, all 1’s are sent
times from Die 1, and BIST in Die 2 reads the value
highlighted in gray shows
0’s while 1’s are sent
times from Die 1. A comparator and a counter are used to identify defective TSVs. Hence, TSV
is identified as a defective TSV. In this fashion, a TSV defect map can be generated.
Proposed BIST hardware implementation: (a) 3D SIC with BIST module and (b) proposed BIST structure with TSV.
The BIST operation is performed as a part of the initial firmware bring-up at every power up or reset sequence. This allows the detection of a dynamic failing TSV.
- 3. Dynamic Hardware-Based Repair Algorithm
In this paper, unlike conventional repair approaches
, we minimize the use of logic around the TSVs owing to the stress and reliability issues addressed in section III. Based on this guideline, we propose a dynamic hardware-mapping based failing TSV repair architecture.
During a system reset or power-up, the proposed BIST operation in section III detects defective TSVs, and a defect map is generated. The BIST sends data from Die 1 to Die 2 to produce a defect map for Die 1, and a Die 2 defect map is generated by sending data from Die 2 to Die 1. In this manner, the locations of the failing TSVs are found from the BIST at each die.
shows the hardware architecture of a dynamic hardware-mapping-based approach. Instead of placing a number of multiplexers at every TSV channel, the proposed method places a multiplexer at a spare TSV channel to minimize the TSV stresses on the logic. Defect map information is used as selection bits for the multiplexer. Because a boundary scan chain is not used after manufacturing testing, selection bits can be stored in the boundary scan cells. This reroutes a defective TSV channel to a spare channel instead of performing a shift-left or shift-right operation for all TSV channels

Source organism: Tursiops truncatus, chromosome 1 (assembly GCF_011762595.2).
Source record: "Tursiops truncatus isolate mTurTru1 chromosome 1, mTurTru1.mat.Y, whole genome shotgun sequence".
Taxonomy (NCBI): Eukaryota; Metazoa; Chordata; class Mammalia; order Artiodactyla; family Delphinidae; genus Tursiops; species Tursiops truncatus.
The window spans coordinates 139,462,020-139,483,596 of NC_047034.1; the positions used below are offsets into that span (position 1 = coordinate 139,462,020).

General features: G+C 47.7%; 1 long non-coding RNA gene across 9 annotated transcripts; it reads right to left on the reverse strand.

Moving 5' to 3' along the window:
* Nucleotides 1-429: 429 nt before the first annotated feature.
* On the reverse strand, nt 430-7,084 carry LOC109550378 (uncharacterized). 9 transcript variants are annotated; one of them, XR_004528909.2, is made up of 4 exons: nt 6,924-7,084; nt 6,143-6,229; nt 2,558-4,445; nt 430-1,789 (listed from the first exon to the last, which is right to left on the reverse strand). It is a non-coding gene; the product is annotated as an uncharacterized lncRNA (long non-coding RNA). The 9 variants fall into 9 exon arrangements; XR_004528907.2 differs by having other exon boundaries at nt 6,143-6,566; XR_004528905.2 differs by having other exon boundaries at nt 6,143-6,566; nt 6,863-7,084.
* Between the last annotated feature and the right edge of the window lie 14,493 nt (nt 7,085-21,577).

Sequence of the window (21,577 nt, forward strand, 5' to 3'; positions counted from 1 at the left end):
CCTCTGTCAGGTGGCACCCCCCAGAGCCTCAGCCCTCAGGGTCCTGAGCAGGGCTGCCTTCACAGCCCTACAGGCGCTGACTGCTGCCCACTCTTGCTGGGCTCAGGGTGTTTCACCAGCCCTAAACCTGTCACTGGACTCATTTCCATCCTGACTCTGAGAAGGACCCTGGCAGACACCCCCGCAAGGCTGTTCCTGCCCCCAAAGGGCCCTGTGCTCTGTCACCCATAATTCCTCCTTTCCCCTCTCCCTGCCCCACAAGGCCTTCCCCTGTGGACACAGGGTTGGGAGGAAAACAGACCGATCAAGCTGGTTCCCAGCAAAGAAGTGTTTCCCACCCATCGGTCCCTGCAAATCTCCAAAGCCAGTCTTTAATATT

. A multiplexer is used to choose a data line for which there is a defective TSV. The multiplexer logic can be implemented using a standard cell, pass transistor, or primitive logic gates. If a pass transistor is used, the pass transistor logic needs to be added to all selection bits of the multiplexer for delay balancing.
shows an example in which the third TSV is determined to be defective. Hence, the selection bit for the third TSV is assigned to 1, and the other TSVs have 0 as their selection bit. In a similar manner, the data receiving side has the same selection bit setting, which is used for de-multiplexing.
Dynamic hardware-mapping based self-repair architecture.
For a static self-repair, the testing and self-repair of a TSV operation can occur during the manufacturing to identify defective TSVs. A fusing technique can be applied to permanently write values for a defective TSV channel rerouting. A fused boundary scan chain stores selection bits for the multiplexer and de-multiplexer.
- 4. Code-Based Self-Repair Architecture
Self-repair logic can dynamically perform the repair process regardless of the location of the defects. Self-repair logic such as an error-correcting code (ECC) can be adopted. For example, the ECC approach can be used for the self-repair logic. In this approach, on the data transmitting side, a check bit (or other ECC) is generated based on the data to be transferred by the TSVs. The data are transferred through the TSVs, with the check bits being transferred through spare TSVs.